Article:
The fastest growing economy in Europe. New jobs being created every week. Cranes once again stalking the Dublin skyline. Even Dun Laoghaire, poster town of the recession, has an air of recovery about it with new shops opening regularly. Although many of us will be playing catch up for decades to come, as we try to replace savings and pensions that were decimated in the crash, until recently, I was relieved that the worst seemed to be over.
Micheal Noonan said the emergency is over. I knew things weren’t perfect. I was aware of a homeless crisis but thought the government had it in hand with their plans for modular housing as an emergency solution. I thought we were doing alright, until I watched the recent RTE documentary “My Homeless Family”. Rarely has a programme made me so angry.
Using their own voices and most poignantly the voices and the tears of their children, these brave women (and it was mainly women) clearly illustrated just who have paid the price for our recovery. Living in self-described ‘posh prisons or cages’ the pressure being exerted on these families every day is incredible and the documentary made for surprisingly hard viewing. I wondered why and then I realised it was because we were watching ourselves. These families are every family; just like us they battled to keep their kids amused, they supervised homework and celebrated birthdays in their collapsed tiny worlds. It could so easily have been any of us.
Lone parent, Erica and her daughter Emily have a bond that is strong and familiar. I recognised it just I recognised Erica’s fear for the future as she tries her best to provide for her child. I was a lone parent for ten years and it was only a twist of fate that meant I had a supportive family with room for me and my daughter to live at home until I could afford to move out on my own. But I know Erica’s dreams. I dreamed them too. A house we could call our own; where she could have her own bedroom. Where she could have more space to play. Where she could invite her friends over after school. Erica’s pain although sharper was familiar. I was just lucky. But I could have easily been in her situation.
The women who generously let us view their lives in an intimate way, instinctively understand that a secure, safe, place to call home is essential to children’s development and to family life. A home is not just a roof over one’s head and a bed to sleep in, it’s much more. The writer and essayist, Samuel Johnson said “to be happy at home is the ultimate result of all ambition, the end to which every enterprise and labour tends, and of which every desire prompts the prosecution”. How can these families achieve any of their ambitions living in such tiny spaces and with no security of tenure?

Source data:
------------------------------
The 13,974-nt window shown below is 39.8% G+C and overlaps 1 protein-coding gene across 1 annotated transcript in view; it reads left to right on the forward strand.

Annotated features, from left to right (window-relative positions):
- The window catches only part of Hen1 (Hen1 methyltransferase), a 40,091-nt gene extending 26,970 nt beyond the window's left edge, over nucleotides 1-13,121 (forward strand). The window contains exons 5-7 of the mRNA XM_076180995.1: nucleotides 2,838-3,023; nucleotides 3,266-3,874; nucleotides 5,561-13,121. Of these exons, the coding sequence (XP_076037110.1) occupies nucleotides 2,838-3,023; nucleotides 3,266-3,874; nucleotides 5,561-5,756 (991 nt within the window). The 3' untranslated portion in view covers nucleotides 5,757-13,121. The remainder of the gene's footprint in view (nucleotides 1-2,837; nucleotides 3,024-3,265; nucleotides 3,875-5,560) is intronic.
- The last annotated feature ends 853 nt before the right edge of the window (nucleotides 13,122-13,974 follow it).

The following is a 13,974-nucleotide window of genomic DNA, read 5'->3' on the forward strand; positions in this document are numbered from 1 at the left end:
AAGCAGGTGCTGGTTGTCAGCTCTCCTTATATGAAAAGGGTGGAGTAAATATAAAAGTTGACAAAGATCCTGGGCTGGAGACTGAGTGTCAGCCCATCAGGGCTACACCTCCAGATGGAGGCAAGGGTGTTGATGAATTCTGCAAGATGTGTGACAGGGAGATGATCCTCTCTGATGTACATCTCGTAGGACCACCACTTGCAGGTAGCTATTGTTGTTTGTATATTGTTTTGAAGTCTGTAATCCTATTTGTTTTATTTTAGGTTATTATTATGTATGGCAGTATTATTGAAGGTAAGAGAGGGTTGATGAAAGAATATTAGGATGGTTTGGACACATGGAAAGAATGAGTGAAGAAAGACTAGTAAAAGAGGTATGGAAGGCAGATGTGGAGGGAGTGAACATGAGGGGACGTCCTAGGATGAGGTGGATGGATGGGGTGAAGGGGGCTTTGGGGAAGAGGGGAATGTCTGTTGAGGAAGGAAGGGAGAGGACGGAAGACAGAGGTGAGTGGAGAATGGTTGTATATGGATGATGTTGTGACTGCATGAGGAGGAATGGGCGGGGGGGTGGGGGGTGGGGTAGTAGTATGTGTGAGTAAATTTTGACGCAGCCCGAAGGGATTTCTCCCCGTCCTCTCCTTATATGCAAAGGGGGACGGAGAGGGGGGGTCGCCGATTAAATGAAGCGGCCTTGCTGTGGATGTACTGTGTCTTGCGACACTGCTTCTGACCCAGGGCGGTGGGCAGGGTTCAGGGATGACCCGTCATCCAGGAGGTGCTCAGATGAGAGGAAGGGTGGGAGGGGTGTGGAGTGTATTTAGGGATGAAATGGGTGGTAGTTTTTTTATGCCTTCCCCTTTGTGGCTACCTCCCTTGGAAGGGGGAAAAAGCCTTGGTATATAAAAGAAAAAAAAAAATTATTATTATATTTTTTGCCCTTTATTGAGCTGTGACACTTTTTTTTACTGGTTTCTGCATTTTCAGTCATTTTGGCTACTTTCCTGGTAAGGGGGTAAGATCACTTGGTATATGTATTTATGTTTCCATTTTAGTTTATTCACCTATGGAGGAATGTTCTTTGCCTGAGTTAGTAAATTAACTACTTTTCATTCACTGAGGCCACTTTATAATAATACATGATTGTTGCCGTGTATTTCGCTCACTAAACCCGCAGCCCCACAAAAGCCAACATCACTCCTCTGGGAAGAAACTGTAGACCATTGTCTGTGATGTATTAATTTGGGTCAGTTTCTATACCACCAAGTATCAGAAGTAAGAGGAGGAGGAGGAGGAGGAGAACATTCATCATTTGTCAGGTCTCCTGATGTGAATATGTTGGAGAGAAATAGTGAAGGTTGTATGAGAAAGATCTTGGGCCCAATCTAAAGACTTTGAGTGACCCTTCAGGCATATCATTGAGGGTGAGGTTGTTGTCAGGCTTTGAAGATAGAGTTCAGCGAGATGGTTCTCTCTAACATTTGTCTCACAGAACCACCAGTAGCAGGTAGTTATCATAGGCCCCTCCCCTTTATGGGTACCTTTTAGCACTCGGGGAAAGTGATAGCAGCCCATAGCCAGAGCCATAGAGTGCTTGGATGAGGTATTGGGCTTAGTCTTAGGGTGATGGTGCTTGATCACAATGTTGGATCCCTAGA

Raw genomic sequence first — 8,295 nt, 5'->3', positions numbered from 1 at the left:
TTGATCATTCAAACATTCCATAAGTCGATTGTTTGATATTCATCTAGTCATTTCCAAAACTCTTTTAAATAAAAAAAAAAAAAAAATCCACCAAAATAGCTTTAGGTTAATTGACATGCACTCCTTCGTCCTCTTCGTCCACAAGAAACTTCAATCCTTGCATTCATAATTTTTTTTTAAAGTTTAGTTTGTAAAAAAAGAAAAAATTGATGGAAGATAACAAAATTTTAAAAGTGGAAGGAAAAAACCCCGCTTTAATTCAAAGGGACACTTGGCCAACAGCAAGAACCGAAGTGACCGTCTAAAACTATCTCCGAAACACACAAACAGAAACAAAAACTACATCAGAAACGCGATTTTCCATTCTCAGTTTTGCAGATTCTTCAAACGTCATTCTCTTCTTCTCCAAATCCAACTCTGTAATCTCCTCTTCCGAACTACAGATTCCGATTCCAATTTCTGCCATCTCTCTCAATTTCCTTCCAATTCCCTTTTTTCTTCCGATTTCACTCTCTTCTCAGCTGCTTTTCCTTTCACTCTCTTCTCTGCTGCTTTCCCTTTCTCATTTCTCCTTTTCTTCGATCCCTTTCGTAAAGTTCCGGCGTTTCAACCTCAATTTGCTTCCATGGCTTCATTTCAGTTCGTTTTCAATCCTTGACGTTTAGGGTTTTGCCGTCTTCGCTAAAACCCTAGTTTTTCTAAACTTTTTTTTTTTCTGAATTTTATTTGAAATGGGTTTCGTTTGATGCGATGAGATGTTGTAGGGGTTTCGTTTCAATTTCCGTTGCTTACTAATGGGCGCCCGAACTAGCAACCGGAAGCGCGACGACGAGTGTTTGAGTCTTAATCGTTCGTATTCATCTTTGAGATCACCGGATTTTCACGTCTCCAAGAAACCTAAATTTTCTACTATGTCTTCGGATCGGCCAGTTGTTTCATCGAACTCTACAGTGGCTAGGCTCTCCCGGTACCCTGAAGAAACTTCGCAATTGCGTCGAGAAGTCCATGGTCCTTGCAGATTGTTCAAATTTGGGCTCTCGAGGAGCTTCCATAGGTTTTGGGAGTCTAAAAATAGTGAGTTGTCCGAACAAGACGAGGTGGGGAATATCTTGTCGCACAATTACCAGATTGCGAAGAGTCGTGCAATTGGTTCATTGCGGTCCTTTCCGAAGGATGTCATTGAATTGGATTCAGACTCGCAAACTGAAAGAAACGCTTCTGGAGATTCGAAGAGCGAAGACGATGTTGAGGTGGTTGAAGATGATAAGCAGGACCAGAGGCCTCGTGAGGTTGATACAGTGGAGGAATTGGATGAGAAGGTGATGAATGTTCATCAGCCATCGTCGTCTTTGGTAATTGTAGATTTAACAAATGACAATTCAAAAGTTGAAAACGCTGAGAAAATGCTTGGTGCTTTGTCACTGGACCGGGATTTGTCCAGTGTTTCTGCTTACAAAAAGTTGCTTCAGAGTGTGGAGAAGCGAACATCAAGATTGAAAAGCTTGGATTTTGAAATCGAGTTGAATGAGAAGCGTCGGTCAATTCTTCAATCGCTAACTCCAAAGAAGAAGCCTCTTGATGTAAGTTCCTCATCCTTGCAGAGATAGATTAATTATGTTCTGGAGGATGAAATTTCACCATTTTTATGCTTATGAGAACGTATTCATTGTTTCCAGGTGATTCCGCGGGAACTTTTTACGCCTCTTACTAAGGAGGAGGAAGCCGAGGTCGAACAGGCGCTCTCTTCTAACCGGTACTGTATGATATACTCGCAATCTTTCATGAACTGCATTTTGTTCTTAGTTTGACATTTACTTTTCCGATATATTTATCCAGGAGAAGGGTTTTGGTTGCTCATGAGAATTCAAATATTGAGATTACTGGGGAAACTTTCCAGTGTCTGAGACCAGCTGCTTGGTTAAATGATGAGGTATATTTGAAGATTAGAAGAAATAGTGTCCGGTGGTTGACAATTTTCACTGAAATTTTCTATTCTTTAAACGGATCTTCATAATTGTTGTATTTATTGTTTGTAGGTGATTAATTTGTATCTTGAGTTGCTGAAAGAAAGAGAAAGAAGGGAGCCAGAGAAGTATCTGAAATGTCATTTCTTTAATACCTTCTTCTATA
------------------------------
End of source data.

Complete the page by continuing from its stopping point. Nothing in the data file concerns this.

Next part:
Over the coming fortnight we will all be bombarded with how brilliant the Government were in rescuing this country and dragging us back from the brink of disaster. Yes, they did take control of the finances and restore some order to them. But the recovery belongs to the people, all of us who suffered cuts to our incomes and increases in our taxes. Austerity has been very brutal and almost all of us have paid a heavy price.
But the highest price has been paid by those who are vulnerable; families on very low incomes or social welfare and lone parents. These people, families just like ours have been sacrificed in the name of this recovery. Families who now have nowhere to call home, through no fault of their own.
The blame for this does not merely lie with the current government. For decades’ successive governments abandoned the policy of building social houses. Somewhere along the way our Governments went from running a country to merely running an economy.
For many (not all) involved in politics it’s a game. It is a game created by men and still dominated by men, with a very male energy running through it and like any game it is all about winning. Keeping your seat at all costs.
But politics is not a game. It is the art of caring for the people of the country. The women on My Homeless Family knew that. Having been stripped of that most basic right in life – a place to call home from which to build proper lives for themselves and their children, they are now doubly disadvantaged. If this republic means anything, it falls to the rest of us, to be their voice at the election. Homelessness must be front and centre of the next programme for government. Otherwise we are all complicit in their misery.